The Proper Ornaments


Formed of a close partnership between Max Clapps and James Hoare (Veronica Falls), The Proper Ornaments formed in 2010, where they met a few years earlier in a vintage women’s clothing shop in Notting Hill. Hoare recalls, “I worked part time in the shop and Max and his girlfriend came in to steal clothes. She made him go and talk to me to create a diversion. We struck up some kind of conversation and then agreed to meet up and play some music—as he had just moved to London and I was looking for some people to start a project with.”

Through a mutual love of the Byrds, the Beatles, Velvet Underground and Sixties psychedelia, Proper Ornaments exude a complimentary pop structure. The listener floats between the vocal interplay between the two frontman coupled with compressed drums and dreamy guitar. Over their years together as a band, Hoare became homeless and Clapps’ wife filed for divorce—all the more frustration and angst to create wonderful things musically.

Drummer Ralph Phillips joined in 2010 as well as bassist Michael Lovett and Wesley Patrick Gonzalez (from Lets Wrestle) to form the live line up. They later went to release a 7” on San Francisco’s Make A Mess Records—which they recorded with producer Charlie Alex March. No Pain in Pop then started to show interest in the band, which got in touch after a gig to request the bad record their debut EP over two days.

They’ve since supported such bands as Toy and Metronomy on recent tours and released a full-length debut called Wooden Head consisting of their trademark lo fi dreamy guitar melancholia. Released in June earlier this year, via Slumberland records, it features a collection of songs spanning from brooding melodies to upbeat fuzz. There’s a methodical energy assigned to each individual track, with “Summer’s Gone” standing out from the rest: “No excuses needed here at all / Now that you’re old enough to lose your own mind.”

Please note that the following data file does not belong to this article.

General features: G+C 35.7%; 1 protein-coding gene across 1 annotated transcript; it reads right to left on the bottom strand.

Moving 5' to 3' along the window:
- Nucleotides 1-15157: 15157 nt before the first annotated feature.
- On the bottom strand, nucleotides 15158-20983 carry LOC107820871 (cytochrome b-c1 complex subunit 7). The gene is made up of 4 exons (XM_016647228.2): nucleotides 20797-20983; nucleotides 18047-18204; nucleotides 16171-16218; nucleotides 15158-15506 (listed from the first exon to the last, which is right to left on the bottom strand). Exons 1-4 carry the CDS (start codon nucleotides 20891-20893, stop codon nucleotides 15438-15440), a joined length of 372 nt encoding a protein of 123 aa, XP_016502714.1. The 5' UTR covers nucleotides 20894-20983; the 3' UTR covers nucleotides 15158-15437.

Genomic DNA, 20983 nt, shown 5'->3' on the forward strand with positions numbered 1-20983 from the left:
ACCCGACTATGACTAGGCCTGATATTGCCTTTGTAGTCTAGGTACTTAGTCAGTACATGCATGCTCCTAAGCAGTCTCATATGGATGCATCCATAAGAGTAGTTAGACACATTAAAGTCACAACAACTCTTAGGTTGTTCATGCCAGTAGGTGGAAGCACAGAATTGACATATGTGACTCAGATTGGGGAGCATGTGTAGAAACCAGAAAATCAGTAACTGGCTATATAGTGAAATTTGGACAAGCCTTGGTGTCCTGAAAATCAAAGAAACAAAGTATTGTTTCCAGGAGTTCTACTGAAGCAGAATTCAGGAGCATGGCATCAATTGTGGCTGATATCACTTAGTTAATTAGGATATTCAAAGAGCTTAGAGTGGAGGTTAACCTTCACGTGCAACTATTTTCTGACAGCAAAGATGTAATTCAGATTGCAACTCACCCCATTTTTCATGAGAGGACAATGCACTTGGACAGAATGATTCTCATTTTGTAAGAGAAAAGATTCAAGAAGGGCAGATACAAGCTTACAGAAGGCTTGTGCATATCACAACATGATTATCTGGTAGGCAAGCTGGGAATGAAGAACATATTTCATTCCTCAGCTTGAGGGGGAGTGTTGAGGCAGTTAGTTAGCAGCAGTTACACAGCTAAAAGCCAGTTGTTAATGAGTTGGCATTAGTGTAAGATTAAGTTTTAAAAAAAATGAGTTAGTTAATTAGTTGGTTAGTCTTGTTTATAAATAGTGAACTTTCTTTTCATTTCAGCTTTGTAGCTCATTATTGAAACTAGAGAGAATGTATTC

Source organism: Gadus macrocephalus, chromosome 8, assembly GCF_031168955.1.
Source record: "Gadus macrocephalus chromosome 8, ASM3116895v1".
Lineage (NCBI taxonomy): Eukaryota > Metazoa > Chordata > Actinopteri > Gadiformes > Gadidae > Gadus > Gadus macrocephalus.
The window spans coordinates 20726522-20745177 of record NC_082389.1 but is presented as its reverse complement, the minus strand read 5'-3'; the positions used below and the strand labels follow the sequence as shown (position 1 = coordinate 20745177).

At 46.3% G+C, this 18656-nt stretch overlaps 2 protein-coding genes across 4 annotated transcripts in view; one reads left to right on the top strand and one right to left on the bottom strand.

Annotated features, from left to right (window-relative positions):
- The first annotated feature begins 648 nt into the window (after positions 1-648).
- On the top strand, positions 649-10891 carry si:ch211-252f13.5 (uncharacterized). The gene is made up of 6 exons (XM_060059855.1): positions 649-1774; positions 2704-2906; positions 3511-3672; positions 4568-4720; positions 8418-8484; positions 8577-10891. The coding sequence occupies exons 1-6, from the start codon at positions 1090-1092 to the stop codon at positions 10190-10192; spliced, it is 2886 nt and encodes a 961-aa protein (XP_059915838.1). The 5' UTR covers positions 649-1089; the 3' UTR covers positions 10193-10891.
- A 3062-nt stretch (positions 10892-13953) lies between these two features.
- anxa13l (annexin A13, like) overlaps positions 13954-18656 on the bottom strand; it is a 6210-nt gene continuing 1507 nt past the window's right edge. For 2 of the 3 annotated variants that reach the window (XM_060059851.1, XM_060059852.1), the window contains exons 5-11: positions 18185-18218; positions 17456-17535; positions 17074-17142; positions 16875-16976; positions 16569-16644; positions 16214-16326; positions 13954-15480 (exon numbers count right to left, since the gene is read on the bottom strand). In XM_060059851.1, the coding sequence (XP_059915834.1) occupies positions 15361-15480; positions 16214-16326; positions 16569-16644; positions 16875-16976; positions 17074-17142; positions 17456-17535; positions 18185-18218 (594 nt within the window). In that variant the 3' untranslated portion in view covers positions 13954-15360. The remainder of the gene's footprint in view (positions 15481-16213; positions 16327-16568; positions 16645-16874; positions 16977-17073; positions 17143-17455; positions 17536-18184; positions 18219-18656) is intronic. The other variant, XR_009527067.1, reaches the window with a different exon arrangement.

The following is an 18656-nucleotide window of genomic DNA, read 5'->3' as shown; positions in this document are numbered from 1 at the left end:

To mark the release, a VHS video for track “Magazine”, light and airy with hypnotic harmonies, was premiered on the Vice network. A nice ode to the DIY aesthetic, a yearning for analogue and flickering imagery. SOMA caught up with James Hoare:

What do you want to achieve musically with the band? We want to make some records that will stand the test of time. At least be appreciated by a few people somewhere down the line.

Will your music be taking a different direction in future? In this band we have always made a similar sound and gone in the same direction, referencing the late 60’s. I would like to incorporate synthesizers, drum machines and pianos to move in a slightly more complex direction. Maybe even get a couple of Sitars involved…

Do you feel like you fit in with the emerging music scene in London at present? I’m not sure about the scene. There are some good bands around that we enjoy playing with. Toy, Young Husband, Comet Gain—but it’s not that close knit. Everyone is doing their own thing and that keeps them busy enough.

What are you setting out to do live? We play a bunch of songs—the quality of which depends on how many beers we’ve had before hand. Sometimes we have a projector and a friend of ours makes visual effects and cut ups. We have a fairly old fashioned stage show though.

What can people who’ve never seen you before expect? A raw psychedelic show. High energy with gentle moments of calm.

How would you describe the world around you? I would rather live in a world without the internet and the superficial elements that have grown around it. Currently, music and art seems to be at a low point compared to periods of the past. I’d rather something new was coming out for the first time. Paris in 20’s. London in the mid 60’s. I’m not sure what my perfect world would be. I know if it was 1966 they’d be other unforeseen problems and issues to deal with. I’m not naive to that fact, but it certainly wouldn’t be now.

How did you get into music? Listening to my parent’s record collection at a young age. Five years old maybe. Hearing the Beatles, Bob Dylan, Buddy Holly, the Beach Boys.

If it were up to you, what would the music industry be like so that it runs the way you think it ought to? Only good bands would be allowed to make records. The others would have to seek work in luncheon canteens or get jobs on the railroad.

Above photo: James wears Levis Vintage Collection shirt Other clothes, band’s own

First photo: Max wears Levis Vintage Collection jacket Other clothes, band’s own

Second photo: Max wears Levis Vintage Collection shirt Other clothes, band’s own

Text Katia Ganfield
Photography Olivia Beasley
Styling Mark Anthony Bradley